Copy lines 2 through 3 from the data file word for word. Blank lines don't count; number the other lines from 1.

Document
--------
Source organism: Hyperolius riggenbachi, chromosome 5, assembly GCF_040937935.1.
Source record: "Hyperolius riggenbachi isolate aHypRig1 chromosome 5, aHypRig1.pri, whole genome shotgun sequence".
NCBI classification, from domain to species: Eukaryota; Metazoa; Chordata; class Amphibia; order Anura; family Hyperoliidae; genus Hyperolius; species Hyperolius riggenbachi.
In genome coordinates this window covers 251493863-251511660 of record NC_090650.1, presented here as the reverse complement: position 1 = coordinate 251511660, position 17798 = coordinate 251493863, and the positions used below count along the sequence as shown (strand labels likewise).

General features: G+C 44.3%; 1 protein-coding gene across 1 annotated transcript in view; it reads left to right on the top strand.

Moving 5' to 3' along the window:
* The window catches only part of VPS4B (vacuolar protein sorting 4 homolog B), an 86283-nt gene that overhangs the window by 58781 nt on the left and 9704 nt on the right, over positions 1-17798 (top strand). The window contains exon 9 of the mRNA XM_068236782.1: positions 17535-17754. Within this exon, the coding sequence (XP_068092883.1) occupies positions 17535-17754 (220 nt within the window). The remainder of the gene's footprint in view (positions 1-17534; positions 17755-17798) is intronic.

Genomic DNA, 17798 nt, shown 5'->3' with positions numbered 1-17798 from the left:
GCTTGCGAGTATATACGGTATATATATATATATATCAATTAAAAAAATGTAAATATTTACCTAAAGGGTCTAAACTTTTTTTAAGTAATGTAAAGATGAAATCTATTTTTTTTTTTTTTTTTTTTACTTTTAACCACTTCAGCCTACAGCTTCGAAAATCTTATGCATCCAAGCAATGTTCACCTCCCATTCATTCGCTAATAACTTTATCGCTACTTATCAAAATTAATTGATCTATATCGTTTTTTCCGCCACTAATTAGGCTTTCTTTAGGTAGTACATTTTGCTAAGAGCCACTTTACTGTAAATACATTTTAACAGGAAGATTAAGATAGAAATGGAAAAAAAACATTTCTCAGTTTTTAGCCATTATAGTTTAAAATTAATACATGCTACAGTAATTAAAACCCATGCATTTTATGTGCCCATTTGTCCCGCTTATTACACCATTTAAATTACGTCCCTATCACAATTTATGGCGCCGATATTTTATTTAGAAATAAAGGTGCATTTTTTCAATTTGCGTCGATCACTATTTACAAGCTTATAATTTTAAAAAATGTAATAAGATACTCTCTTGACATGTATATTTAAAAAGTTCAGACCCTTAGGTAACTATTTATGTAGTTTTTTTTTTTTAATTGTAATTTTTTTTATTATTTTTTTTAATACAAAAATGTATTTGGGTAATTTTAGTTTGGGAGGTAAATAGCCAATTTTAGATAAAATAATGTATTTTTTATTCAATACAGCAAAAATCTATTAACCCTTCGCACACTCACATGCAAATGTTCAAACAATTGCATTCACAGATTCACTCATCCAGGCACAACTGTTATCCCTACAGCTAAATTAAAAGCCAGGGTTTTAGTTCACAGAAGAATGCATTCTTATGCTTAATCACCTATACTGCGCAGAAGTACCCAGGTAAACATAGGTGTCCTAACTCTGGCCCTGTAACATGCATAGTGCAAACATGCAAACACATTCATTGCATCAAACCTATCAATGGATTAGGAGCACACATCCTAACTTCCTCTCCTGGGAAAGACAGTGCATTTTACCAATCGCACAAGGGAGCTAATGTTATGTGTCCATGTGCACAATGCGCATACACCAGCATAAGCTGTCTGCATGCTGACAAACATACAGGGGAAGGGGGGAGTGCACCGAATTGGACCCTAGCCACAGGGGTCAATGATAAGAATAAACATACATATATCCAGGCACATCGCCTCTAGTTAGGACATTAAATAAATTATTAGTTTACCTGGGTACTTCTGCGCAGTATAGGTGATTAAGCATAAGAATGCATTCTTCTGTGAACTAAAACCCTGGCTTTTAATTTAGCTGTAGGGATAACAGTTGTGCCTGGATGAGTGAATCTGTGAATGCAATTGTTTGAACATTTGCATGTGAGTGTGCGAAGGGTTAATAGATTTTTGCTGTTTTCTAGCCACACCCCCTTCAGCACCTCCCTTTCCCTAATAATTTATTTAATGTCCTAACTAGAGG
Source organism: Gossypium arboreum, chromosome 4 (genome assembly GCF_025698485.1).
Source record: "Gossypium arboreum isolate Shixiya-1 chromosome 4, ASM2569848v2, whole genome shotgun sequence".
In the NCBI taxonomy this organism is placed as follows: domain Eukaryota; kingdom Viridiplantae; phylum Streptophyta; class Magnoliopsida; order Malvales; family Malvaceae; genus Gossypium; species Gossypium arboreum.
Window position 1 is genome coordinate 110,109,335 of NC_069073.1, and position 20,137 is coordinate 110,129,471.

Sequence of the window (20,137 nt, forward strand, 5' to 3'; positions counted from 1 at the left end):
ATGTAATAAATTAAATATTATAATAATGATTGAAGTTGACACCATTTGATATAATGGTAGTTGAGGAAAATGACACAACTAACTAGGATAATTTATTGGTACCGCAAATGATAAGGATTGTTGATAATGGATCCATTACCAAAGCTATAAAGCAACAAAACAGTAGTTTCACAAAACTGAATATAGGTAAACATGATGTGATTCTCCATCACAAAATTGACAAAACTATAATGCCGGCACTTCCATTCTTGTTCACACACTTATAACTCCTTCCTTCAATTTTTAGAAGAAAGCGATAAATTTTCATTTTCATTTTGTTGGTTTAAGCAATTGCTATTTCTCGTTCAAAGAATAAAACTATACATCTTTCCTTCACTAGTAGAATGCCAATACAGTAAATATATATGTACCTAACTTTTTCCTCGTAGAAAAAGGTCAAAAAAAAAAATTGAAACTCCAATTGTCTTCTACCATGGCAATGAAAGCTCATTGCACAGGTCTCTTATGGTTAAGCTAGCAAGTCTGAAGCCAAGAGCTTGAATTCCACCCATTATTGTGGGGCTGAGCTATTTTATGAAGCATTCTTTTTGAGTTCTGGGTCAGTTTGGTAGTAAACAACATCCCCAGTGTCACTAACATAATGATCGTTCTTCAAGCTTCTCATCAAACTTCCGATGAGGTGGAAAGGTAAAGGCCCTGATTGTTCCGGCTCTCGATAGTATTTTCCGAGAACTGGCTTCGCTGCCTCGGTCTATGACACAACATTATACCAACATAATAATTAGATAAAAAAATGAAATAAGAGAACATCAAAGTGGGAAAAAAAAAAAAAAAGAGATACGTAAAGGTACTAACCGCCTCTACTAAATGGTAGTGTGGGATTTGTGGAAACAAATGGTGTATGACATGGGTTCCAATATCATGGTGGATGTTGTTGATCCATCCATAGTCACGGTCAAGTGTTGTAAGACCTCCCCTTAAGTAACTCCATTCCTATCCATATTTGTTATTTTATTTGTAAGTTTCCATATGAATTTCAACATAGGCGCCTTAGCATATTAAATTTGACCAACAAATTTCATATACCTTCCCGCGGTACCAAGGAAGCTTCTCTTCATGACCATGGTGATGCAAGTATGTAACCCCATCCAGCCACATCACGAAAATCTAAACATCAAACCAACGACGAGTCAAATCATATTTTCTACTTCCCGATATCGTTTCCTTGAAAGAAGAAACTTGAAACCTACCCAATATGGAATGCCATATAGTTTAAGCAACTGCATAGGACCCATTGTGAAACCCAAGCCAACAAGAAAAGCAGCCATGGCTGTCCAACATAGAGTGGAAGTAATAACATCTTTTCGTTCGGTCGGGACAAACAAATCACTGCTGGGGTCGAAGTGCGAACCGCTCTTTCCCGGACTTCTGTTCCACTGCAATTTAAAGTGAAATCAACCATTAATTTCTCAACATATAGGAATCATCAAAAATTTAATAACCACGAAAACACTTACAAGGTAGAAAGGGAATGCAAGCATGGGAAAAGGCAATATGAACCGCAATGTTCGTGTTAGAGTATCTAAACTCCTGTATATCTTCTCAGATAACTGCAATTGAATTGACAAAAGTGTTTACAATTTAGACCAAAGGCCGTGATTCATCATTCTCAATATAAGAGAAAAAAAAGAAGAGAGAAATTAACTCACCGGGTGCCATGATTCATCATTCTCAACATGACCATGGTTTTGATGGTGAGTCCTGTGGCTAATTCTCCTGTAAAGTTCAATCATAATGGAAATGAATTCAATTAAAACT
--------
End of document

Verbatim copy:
Source record: "Hyperolius riggenbachi isolate aHypRig1 chromosome 5, aHypRig1.pri, whole genome shotgun sequence".
NCBI classification, from domain to species: Eukaryota; Metazoa; Chordata; class Amphibia; order Anura; family Hyperoliidae; genus Hyperolius; species Hyperolius riggenbachi.